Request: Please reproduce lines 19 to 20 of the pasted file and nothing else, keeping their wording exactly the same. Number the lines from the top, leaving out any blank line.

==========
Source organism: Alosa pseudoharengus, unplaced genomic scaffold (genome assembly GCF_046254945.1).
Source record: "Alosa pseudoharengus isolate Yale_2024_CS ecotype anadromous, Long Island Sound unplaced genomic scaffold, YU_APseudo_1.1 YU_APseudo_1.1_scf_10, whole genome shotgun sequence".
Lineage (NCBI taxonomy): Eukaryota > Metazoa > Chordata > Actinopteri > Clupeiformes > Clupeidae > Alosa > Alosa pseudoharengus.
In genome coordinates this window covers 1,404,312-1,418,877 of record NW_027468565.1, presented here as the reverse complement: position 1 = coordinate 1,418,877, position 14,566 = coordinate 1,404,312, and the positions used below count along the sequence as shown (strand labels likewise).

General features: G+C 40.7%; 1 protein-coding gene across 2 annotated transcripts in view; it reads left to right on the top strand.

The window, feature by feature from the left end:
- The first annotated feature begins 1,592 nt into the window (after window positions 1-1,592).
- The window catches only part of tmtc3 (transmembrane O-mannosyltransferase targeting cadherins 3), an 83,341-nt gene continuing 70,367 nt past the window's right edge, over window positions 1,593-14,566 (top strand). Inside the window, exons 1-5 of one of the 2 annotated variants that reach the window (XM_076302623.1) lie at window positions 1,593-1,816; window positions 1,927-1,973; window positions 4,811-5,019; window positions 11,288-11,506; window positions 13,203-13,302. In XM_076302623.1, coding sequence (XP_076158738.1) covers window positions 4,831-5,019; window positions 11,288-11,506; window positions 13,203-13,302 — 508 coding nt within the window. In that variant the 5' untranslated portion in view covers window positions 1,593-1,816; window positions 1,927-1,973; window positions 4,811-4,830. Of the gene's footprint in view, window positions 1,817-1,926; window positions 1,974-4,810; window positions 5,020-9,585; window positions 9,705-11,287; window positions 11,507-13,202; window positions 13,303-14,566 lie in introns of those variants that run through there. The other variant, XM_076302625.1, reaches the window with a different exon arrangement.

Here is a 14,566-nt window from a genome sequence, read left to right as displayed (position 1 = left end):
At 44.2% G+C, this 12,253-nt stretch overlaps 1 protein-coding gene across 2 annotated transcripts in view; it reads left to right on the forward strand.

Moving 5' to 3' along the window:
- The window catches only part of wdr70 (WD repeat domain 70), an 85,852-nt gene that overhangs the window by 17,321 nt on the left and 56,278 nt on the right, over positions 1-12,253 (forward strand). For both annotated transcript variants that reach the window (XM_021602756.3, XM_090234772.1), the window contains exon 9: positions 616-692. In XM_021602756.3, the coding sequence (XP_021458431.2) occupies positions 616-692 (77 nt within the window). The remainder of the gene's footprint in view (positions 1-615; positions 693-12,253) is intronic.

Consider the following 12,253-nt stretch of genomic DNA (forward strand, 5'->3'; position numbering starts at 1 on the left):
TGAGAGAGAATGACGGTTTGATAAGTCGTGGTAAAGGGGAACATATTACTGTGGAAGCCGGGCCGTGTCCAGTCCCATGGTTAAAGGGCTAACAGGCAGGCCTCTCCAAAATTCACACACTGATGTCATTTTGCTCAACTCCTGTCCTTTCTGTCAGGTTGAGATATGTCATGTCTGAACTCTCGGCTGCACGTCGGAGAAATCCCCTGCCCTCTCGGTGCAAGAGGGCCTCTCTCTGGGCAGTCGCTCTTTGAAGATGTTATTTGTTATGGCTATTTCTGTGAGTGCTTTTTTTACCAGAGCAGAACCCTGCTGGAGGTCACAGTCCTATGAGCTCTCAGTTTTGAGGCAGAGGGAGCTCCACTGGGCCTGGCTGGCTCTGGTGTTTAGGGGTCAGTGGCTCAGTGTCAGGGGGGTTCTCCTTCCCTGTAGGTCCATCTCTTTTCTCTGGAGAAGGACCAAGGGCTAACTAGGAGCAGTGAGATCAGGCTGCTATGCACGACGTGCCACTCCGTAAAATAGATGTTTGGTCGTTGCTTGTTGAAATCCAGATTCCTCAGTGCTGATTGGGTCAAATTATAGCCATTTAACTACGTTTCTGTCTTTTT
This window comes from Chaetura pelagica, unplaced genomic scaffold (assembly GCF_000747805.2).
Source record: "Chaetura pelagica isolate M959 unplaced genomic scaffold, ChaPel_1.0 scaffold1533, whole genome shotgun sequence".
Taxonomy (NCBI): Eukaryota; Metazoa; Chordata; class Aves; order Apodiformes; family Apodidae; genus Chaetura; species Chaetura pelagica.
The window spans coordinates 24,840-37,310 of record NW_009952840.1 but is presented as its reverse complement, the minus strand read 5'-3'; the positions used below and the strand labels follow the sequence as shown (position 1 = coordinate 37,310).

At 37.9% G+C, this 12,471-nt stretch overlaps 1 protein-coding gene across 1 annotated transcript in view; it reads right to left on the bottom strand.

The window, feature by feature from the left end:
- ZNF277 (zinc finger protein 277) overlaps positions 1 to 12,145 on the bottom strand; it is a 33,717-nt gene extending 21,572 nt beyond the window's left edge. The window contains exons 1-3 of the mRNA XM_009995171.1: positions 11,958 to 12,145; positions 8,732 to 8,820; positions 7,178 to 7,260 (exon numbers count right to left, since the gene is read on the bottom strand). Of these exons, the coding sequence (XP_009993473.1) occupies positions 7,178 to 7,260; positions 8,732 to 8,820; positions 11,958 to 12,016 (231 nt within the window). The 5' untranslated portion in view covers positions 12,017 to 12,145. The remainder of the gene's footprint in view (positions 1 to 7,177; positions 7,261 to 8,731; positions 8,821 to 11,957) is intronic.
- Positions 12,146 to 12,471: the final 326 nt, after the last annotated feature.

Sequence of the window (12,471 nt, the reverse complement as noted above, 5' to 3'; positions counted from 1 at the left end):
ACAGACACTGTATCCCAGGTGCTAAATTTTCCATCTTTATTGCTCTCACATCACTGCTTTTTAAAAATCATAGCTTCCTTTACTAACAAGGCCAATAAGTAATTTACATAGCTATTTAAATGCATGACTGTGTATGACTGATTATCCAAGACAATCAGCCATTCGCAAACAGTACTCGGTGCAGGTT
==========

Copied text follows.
At 37.9% G+C, this 12,471-nt stretch overlaps 1 protein-coding gene across 1 annotated transcript in view; it reads right to left on the bottom strand.

The window, feature by feature from the left end: